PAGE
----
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Vaccinated Children Have Fewer Hospital Visits

Vaccinated Children Have Fewer Hospital Visits

September 30, 2015

Medical Research

MedPage Today — If one vaccine is good, then two, argues BGU’s Prof. Ron Dagan, M.D., can be even better.

Prof. Dagan, head of Soroka University Medical Center’s Pediatric Infectious Disease Unit and a member of BGU’s Faculty of Health Sciences, has been tracking the effectivity of vaccines in Beer-Sheva’s children for several years.

Prof. Ron Dagan

The introduction of pneumococcal and rotavirus vaccines in Israel over a three-year period led to a dramatic drop in the number of hospital admissions for children under two at the Medical Center, he reported at the Interscience Conference on Antimicrobial Agents and Chemotherapy (ICAAC).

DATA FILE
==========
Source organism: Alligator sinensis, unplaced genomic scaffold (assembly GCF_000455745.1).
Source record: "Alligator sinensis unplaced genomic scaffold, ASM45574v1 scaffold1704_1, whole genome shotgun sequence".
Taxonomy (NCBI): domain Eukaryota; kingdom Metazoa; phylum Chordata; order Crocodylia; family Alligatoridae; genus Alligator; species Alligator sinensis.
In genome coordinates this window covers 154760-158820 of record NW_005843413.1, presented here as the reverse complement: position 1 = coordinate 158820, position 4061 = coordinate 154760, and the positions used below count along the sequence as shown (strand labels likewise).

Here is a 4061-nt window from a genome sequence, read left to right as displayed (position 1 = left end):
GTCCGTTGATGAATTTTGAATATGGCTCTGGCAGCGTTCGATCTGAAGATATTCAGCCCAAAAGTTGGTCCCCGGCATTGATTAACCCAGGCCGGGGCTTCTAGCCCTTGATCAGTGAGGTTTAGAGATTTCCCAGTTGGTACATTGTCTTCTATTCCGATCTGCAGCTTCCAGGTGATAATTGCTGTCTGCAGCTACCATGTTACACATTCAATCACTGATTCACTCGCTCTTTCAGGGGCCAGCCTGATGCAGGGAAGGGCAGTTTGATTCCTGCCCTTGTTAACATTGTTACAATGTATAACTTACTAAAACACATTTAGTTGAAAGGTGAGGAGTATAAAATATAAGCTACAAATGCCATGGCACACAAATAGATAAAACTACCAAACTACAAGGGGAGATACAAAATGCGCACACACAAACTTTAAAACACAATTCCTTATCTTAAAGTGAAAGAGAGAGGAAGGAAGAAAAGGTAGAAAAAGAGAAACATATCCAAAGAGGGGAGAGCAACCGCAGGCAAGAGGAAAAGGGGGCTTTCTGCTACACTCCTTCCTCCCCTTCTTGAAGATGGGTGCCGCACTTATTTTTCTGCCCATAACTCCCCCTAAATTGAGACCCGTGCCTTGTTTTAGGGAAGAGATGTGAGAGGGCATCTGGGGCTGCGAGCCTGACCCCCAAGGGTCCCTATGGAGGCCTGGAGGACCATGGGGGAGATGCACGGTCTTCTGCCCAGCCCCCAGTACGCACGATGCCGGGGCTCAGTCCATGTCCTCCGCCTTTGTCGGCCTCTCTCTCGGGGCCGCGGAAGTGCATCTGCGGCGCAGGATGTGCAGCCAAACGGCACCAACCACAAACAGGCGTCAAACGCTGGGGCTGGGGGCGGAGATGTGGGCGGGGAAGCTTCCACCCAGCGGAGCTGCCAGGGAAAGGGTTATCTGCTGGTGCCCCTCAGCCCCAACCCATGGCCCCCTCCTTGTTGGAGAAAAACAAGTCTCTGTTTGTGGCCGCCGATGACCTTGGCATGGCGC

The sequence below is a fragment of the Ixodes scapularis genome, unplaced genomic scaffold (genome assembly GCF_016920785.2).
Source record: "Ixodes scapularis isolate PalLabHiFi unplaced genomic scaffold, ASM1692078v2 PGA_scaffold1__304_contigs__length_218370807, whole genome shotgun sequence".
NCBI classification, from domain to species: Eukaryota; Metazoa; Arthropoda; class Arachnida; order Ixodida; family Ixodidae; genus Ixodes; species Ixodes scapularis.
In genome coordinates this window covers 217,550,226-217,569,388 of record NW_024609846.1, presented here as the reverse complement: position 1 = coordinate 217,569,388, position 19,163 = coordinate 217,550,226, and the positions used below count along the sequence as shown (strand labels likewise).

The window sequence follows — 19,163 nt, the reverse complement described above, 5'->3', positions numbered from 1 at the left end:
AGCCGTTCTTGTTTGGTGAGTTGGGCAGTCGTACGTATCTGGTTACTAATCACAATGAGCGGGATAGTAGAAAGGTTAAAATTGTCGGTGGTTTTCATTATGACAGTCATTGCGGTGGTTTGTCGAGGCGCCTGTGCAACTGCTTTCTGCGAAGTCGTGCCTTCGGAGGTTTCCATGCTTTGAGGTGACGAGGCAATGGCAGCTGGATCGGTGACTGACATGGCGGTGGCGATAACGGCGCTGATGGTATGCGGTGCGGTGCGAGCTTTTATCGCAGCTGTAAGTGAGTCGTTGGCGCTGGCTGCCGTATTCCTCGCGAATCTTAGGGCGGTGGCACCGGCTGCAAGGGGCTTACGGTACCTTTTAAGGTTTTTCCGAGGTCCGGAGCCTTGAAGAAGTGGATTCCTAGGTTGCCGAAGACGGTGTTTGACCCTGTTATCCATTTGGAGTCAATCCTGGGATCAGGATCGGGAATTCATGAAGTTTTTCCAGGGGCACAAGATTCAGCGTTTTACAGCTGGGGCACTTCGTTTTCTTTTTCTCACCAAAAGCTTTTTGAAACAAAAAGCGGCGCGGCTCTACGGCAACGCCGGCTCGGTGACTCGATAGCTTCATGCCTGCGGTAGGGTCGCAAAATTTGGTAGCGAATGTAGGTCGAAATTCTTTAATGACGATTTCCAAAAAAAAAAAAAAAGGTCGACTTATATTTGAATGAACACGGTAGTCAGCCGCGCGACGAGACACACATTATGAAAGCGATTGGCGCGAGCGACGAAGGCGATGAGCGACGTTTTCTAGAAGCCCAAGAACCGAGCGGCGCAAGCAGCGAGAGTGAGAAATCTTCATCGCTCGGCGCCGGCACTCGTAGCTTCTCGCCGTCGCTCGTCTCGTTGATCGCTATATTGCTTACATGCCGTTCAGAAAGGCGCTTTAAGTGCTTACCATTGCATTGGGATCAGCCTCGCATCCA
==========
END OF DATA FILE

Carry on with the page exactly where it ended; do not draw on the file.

The impact was also felt in the outpatient departments of Soroka, which is the only hospital in the region and serves a population of about 30,000 children under two annually.

Since only a single hospital serves Israel’s Negev region, Prof. Dagan and his colleagues were able to track the vaccines’ combined impact on healthcare.

“If you put together the gastrointestinal infections and the respiratory infections, we had a very impressive reduction of almost 2,000 cases per year per 100,000 children for hospitalization, and over 4,000 when you take all the inpatient and outpatient visits to the hospital,” says Prof. Dagan.

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